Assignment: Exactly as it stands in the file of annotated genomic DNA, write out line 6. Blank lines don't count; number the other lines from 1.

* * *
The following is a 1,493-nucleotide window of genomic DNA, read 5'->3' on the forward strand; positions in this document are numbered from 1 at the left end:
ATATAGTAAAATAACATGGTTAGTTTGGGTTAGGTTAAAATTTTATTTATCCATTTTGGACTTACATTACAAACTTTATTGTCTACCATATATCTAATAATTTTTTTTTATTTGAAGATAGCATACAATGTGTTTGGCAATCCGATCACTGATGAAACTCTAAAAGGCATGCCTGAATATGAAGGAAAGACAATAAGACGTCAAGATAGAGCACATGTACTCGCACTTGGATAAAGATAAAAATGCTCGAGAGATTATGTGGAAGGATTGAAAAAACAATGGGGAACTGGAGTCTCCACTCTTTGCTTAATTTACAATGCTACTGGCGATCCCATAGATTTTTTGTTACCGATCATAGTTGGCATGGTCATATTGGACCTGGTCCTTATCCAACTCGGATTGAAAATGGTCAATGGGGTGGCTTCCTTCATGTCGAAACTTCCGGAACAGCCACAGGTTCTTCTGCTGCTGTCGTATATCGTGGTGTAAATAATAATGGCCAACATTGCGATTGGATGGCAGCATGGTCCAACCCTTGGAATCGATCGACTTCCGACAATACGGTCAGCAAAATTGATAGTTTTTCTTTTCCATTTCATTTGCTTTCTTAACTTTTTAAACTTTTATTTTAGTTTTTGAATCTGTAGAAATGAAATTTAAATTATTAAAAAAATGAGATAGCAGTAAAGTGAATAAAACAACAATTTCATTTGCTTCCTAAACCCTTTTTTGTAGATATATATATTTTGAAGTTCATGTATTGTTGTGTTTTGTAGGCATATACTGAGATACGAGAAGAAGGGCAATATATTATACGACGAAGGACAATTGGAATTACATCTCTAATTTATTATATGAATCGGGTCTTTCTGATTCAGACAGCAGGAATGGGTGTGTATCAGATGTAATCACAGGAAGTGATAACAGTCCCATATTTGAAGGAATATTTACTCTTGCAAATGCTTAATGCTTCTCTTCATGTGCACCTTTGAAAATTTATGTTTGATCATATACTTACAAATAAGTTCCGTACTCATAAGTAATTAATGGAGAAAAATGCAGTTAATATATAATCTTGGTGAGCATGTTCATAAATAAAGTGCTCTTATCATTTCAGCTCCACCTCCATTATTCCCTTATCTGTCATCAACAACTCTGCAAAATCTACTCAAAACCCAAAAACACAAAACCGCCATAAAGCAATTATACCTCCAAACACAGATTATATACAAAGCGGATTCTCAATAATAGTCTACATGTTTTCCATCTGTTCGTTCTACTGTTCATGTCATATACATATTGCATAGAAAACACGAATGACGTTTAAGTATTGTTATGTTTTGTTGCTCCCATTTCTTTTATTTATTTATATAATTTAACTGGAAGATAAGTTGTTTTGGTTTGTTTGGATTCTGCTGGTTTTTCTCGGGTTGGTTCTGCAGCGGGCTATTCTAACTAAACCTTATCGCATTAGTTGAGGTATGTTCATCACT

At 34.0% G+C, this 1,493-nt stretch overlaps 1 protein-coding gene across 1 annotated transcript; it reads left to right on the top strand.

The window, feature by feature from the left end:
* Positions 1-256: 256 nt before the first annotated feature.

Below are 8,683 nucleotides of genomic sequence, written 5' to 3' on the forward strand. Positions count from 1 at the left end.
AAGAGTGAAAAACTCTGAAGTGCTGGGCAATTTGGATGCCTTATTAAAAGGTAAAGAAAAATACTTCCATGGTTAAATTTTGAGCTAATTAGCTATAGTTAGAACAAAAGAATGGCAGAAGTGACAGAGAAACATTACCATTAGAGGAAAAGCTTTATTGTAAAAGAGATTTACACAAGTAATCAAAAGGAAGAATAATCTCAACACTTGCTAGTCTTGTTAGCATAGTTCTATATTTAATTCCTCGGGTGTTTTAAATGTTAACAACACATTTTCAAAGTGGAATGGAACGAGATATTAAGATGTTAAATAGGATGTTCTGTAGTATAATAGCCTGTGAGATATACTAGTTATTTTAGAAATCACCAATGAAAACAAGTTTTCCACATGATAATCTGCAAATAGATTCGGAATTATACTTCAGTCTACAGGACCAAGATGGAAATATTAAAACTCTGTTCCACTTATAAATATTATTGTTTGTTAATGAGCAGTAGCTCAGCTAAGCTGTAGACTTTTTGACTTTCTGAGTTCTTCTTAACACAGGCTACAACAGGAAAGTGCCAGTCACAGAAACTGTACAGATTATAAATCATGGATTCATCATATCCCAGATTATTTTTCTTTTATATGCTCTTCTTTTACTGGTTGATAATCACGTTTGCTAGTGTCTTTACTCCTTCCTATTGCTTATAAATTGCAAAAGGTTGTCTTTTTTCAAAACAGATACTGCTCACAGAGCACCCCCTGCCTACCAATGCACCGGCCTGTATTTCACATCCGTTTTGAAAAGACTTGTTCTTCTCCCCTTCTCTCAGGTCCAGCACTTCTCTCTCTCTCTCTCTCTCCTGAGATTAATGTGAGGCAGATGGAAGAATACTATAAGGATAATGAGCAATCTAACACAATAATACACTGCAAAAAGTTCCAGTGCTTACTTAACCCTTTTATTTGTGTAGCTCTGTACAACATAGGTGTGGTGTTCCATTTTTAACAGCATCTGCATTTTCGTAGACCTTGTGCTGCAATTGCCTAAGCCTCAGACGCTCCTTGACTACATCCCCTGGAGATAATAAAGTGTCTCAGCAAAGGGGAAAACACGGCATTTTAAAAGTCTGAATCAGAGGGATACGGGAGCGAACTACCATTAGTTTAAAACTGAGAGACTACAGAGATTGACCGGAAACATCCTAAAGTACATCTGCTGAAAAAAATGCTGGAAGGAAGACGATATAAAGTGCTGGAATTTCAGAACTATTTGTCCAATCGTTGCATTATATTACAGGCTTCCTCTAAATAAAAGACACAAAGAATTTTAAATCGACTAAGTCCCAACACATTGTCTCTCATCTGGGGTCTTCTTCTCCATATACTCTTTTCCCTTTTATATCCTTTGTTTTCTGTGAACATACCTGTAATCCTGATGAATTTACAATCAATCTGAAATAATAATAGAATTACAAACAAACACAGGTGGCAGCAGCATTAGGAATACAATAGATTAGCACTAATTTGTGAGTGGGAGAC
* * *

Below are 8,683 nucleotides of genomic sequence, written 5' to 3' on the forward strand. Positions count from 1 at the left end.